Yet, the homosexual’s quest for “complete and total acceptance” often goes unchallenged because the Scriptures have been twisted and perverted to accept “alternative lifestyles,” while believers in Bible morality have been effectively silenced. That silence has allowed the social engineers of “political correctness” to achieve significant success in reversing the historically universal rejection by American civilization of the legality, political legitimacy, and social propriety of homosexuality, with the most recent being “gay marriages.”
Monday, May 17, 2004, was a day that will live in moral and spiritual infamy. Homosexual and lesbian couples were granted by the state of Massachusetts the right to marry—the first state in U.S. history to do so. On November 18, 2003, four activist justices of the Massachusetts Supreme Court paved the way for this occurrence by ruling that the Commonwealth must recognize the right of homosexual couples to marry (“Is Homosexual Marriage...?,” 2003). Perhaps this should not be surprising, since only five months earlier, the U.S. Supreme Court issued its historically and constitutionally unprecedented elimination of state sodomy laws (“Lawrence...,” 2003)—a reversal of the high court’s own 1986 decision that upheld state sodomy laws and reinforced the historic stance that homosexuality is not a constitutional right (“Bowers...,” 1986).
In the midst of this reshaping of societal sensibilities, some who wish to retain their affiliation with the Bible, but also maintain political correctness, insist that the Bible itself teaches that same-sex relations are not inherently sinful. They argue that the Bible, in fact, condones homosexuality in the same way, and to the same extent, that it approves of heterosexuality.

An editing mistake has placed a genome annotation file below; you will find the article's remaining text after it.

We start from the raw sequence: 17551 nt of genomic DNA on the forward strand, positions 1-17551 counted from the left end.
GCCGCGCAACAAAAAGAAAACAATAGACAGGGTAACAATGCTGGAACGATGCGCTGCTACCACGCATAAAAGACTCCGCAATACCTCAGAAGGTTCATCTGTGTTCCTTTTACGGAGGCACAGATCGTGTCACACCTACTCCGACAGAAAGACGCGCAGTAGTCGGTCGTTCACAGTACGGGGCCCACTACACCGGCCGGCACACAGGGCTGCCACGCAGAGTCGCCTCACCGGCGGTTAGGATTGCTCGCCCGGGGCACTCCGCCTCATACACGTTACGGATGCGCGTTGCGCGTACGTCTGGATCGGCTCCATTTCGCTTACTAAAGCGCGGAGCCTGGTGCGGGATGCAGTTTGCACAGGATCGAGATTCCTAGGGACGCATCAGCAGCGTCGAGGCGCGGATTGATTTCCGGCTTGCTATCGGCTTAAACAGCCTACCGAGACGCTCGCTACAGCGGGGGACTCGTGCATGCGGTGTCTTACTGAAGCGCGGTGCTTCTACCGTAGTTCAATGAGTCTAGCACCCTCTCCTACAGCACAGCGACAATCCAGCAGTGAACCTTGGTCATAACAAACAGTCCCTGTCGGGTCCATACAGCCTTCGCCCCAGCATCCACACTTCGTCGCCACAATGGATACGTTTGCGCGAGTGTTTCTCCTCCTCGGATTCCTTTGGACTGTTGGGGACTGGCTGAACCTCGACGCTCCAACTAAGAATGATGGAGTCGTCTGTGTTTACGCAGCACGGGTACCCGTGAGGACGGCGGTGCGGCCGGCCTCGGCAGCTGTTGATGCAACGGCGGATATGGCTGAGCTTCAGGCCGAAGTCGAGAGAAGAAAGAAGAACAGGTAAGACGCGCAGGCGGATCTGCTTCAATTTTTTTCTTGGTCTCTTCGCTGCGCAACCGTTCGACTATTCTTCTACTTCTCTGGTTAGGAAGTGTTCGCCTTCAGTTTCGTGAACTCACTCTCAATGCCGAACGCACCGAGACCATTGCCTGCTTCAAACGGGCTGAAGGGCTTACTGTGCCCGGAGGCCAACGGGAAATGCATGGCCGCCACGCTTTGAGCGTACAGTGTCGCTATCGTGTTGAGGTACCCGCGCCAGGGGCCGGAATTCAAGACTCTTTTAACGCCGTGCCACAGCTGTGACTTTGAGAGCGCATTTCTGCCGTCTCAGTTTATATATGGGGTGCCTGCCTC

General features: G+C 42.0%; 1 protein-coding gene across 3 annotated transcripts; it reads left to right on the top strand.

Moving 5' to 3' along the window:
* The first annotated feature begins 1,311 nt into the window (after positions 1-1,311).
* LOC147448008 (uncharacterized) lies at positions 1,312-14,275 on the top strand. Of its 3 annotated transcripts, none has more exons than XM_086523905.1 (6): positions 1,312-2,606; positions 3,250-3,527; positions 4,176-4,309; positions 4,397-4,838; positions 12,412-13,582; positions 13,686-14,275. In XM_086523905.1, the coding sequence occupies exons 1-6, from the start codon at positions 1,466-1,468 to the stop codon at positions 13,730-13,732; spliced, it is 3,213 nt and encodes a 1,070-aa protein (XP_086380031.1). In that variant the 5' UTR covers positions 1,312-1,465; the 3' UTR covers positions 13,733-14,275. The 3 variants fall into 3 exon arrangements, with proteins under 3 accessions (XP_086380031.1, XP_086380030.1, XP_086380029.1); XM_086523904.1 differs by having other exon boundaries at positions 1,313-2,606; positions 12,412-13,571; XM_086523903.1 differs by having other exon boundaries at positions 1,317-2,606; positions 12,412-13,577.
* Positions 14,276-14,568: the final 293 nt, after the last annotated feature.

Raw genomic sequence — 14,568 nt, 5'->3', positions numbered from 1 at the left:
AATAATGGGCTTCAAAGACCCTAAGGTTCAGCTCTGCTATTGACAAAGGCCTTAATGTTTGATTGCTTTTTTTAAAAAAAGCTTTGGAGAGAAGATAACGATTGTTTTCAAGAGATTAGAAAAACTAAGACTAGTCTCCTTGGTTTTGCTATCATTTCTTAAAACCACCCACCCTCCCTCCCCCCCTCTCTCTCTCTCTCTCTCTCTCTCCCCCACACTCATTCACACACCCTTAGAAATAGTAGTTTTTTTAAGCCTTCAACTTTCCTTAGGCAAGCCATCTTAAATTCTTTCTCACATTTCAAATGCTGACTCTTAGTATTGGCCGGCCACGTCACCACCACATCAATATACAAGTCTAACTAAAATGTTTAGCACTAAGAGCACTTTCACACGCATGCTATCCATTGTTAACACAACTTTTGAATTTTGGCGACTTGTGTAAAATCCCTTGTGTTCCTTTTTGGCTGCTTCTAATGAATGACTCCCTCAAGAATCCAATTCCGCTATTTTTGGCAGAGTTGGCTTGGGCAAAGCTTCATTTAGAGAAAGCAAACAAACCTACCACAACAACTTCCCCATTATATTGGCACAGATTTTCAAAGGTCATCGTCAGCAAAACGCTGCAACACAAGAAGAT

As the militant pressures of homosexual activists penetrate various realms of society, homosexuality slowly but methodically has begun to spread into various denominations. Homosexual theologians and individuals with a specific agenda have been effective at obscuring the true issues. For instance, Peter J. Gomes, a self-confessed homosexual—and a Baptist minister—alleges that the use of the Bible to condemn homosexuality is the end result of simplistic interpretative methods that reflect a failure to comprehend the context in which the Scriptures were written. Such proceduralism he calls “textual harassment.” These attacks flow easily, of course, from those who reject the plain testimony of God’s Word in the interest of their own personal agenda. For example, Gomes tries to create an artificial distinction in types of homosexual relationships. At first, he contends that Paul, in his various letters, merely was condemning the “debauched pagan expression” of homosexuality; later, he alleges that the apostle hardly can be faulted for his ignorance, since he knew nothing of “the concept of a homosexual nature” (1996, p. 158). He also suggests (p. 25) that there was a homosexual relationship between David and Jonathan—a notion not even remotely reflected in the Old Testament narrative regarding these great men. Gomes obviously is desperate to find some semblance of support for his aberrant lifestyle.